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Domaine de la Butte Bourgueil Mi-Pente 2015

Domaine de la Butte Bourgueil Mi-Pente 2015

The notion that terroir, or at the very least soil and aspect (lest we get sidetracked by some argument regarding the definition of terroir), has some impact on the character and quality of its wines is not new. Armand d’Armailhacq (1789 – 1868), an agricultural engineer and proprietor of Château d’Armailhac in Pauillac, told us this much when writing in De la Culture des Vignes, de la Vinification et des Vins dans le Médoc (P. Chaumas, 1855). Quoting the renowned ampelographer Comte Alexandre-Pierre Odart (1778 – 1866), who was in turn recounting communications he had with a grower named Yendel, in Chinon, Armailhacq wrote of Cabernet Franc (under its much older name of Breton) as follows:

“The Breton is protean, changing with its locality; for example, in Champigny-le-Sec [nothing to do with Saumur-Champigny, but a commune much further south, close to Poitiers] where the vineyard is on limestone, the wine is without comparison. On sandy gravel over deeper clay, it gives a wine rich in colour which keeps well; on the lighter sands along the river banks the wine is light, cool and its ability to age is limited. Finally, on terres blanches over tuffeau, it is worthless; the grapes do not ripen, the wine cool, dull and without colour”.

More than 150 years later I discovered the Cabernet Franc terroir transparency for myself, by the well-worn approach of tasting, tasting and more tasting, long before I first came across the words of Comte Odart or his vinous pen pal in Chinon. And I agree with every word he says.

Domaine de la Butte Bourgueil Mi-Pente 2015

Well, almost every word. I am not at all convinced by the conclusion that Cabernet Franc produces light, colourless and frankly worthless wines when grown on tuffeau, a type of limestone common along the central mLoire Valley. Vineyards which feature limestone, usually in combination with clay, are some of the most highly prized sites for planting in Chinon, Bourgueil and St Nicolas de Bourgueil. In Bourgueil these vineyards tend to be set well back up the slope, close to the tree line, behind the broad terraces of gravel that border the Loire. Here is where we find Domaine de la Butte, where Jacky Blot has taken the relationship between variety and terroir to an even higher level. Dividing his slope up into three sections (low, middle and high) he produces three cuvées, Le Pied de la Butte (the foot of the hill), Le Haut de la Butte (the top of the hill) and Mi-Pente (midslope). Here, just as is also the case on the Côte d’Or, Jacky prizes the mid-slope section above all others.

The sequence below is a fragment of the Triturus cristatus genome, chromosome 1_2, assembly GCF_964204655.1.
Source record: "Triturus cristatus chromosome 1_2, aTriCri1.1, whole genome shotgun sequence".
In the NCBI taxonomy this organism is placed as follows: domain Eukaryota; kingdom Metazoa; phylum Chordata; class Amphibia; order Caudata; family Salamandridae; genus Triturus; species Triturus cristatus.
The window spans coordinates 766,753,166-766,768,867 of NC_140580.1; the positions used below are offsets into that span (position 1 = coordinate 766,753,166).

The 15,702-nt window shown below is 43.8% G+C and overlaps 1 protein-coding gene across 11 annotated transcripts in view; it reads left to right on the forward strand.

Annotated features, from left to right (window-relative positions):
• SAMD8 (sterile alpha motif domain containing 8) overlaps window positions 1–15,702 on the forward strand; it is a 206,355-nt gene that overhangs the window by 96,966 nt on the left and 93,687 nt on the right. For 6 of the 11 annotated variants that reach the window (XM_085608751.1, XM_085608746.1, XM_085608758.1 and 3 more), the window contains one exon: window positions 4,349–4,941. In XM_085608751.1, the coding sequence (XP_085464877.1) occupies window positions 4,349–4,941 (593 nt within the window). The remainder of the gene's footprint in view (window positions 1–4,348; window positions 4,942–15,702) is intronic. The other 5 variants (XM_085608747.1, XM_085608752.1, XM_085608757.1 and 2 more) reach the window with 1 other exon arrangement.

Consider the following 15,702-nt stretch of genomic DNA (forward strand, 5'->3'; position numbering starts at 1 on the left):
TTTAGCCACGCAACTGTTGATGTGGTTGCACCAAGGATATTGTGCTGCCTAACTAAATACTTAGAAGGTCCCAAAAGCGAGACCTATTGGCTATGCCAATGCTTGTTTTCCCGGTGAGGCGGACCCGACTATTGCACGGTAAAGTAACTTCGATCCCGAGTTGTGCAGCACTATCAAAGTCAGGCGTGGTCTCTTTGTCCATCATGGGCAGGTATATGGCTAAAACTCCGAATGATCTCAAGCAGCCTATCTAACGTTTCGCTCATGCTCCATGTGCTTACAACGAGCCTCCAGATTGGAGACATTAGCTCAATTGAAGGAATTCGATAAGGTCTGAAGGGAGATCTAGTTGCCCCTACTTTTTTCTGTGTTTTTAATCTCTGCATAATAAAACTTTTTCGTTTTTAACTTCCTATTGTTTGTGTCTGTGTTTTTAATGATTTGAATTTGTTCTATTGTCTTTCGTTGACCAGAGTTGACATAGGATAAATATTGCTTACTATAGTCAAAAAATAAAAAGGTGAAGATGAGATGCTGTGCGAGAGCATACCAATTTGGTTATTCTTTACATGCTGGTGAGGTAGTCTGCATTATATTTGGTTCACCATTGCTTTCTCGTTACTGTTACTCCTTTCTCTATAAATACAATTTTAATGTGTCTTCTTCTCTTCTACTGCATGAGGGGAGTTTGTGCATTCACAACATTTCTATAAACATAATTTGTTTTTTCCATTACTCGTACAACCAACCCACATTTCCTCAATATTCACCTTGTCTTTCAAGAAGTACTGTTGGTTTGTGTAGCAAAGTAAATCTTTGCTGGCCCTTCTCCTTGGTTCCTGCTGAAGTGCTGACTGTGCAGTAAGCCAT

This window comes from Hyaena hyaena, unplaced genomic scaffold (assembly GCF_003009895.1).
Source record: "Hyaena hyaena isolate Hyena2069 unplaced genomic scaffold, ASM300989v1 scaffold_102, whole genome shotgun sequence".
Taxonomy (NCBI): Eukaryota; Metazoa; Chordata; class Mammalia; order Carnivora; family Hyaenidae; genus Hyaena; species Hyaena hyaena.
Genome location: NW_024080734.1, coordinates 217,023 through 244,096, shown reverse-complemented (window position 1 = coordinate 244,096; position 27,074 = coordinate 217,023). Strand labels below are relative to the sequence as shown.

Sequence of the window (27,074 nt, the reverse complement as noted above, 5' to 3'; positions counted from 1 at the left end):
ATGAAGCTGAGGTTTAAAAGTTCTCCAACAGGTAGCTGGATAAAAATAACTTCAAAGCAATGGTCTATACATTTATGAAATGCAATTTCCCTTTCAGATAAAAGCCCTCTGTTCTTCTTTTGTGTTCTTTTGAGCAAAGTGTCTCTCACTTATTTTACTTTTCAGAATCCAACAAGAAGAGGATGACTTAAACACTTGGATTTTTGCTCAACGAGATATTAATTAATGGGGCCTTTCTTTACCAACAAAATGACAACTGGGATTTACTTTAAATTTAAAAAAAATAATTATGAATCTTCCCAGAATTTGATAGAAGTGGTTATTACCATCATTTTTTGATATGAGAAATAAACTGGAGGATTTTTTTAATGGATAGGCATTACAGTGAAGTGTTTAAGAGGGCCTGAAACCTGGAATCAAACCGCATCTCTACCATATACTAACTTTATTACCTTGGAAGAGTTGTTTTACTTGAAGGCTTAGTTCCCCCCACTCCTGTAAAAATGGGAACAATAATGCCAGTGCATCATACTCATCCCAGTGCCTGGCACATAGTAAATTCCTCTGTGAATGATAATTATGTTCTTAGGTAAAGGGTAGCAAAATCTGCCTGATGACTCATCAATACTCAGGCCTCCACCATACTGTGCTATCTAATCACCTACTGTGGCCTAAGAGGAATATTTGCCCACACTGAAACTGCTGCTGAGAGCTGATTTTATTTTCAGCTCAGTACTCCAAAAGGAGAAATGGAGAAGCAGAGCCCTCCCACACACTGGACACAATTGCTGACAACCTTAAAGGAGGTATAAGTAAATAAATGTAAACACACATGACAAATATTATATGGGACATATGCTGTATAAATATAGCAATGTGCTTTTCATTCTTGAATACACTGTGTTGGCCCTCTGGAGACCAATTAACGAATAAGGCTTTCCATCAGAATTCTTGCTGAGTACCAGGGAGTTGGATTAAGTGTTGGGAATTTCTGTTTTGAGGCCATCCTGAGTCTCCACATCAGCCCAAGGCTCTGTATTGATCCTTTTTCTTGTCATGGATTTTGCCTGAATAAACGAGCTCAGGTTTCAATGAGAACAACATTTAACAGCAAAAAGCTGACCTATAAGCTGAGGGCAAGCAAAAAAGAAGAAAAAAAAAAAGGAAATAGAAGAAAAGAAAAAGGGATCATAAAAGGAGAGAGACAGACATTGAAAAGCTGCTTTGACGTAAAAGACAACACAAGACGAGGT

The soils midslope are at their thinnest, meaning the underlying limestone – highly valued, regardless of what Monsieur Yendel may have thought – is closest to the surface. Jacky’s approach to viticulture is scrupulously organic, the fruit picked by hand, sorted, destemmed and transferred into the cellars beneath the vineyard via a vertical chute through the rock. Vinified in barrel, mostly second- and third-fill, Mi-Pente is undeniably one of the Bourgueil appellation’s top wines, and always set up for long cellaring. The 2015 Bourgueil Mi-Pente from Domaine de la Butte displays a polished, rather matt and claretty hue in the glass. The aromatics are very fine, a combination of classical Cabernet Franc character, all dried cherry skin, tobacco and green peppercorn, along with some elements of liquorice and black pepper. There is plenty of tension and taut substance on the palate, with tannic spice and energy giving the midpalate a real boost. It all comes wrapped up in a little spiced oak at the moment, and the finish feels laden with grippy substance and tannin, as well as a firm acid backbone. Tense and substantial, with convincing structure, this has excellent potential for the cellar. 95/100

So not “cool, dull and without colour” then. Strange that a grower should so misunderstand the value of the Loire Valley’s limestone and clay terroirs. Let’s just be thankful that Jacky Blot hasn’t. (5/8/19)

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